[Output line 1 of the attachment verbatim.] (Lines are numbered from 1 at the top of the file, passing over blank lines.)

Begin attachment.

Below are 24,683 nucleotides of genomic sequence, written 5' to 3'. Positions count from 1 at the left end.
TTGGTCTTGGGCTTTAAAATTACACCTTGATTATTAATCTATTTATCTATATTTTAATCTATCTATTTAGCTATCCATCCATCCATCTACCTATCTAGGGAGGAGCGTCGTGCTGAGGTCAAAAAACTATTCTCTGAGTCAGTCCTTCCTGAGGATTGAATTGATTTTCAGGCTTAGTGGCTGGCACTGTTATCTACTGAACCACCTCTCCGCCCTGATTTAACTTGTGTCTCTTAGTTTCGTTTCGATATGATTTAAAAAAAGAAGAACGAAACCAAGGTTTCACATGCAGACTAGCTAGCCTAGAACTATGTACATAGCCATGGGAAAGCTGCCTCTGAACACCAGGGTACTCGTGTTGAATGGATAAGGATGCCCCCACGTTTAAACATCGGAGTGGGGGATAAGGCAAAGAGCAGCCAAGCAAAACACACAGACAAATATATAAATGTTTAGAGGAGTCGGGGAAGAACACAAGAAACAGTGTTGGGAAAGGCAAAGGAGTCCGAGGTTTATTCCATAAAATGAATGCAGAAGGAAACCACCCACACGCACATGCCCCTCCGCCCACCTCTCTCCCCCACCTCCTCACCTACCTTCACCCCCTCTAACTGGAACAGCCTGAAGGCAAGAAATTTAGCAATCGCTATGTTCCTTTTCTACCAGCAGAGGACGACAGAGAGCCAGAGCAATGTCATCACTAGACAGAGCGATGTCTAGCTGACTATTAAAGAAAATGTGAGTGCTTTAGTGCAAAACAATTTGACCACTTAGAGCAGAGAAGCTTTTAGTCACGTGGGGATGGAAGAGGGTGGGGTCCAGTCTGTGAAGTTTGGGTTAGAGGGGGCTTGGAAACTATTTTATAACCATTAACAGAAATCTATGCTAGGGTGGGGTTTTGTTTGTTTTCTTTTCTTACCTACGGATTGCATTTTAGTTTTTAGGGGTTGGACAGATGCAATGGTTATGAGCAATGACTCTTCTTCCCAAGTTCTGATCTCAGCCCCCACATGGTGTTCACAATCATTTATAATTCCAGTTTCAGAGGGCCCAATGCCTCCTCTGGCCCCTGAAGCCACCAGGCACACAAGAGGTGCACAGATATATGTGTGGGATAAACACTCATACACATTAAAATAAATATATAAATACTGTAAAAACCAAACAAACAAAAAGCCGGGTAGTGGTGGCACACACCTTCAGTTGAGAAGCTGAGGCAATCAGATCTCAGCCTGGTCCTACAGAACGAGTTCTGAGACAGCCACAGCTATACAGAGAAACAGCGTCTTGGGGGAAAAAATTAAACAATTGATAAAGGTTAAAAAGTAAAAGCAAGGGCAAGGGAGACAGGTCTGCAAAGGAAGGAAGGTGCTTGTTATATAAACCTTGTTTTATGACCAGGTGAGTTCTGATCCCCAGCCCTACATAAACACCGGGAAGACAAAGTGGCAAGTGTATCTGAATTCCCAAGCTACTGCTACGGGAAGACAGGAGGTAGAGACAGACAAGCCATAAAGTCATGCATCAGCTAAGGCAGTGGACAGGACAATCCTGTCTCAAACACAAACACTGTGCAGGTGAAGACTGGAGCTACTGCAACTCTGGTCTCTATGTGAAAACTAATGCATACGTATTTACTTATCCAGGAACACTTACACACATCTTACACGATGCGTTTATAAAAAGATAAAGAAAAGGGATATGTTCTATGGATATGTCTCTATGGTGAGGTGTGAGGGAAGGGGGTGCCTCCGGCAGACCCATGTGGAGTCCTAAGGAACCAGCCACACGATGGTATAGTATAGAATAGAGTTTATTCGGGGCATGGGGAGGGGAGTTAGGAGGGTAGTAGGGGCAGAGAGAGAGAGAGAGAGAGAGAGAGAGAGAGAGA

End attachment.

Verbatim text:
Below are 24,683 nucleotides of genomic sequence, written 5' to 3'. Positions count from 1 at the left end.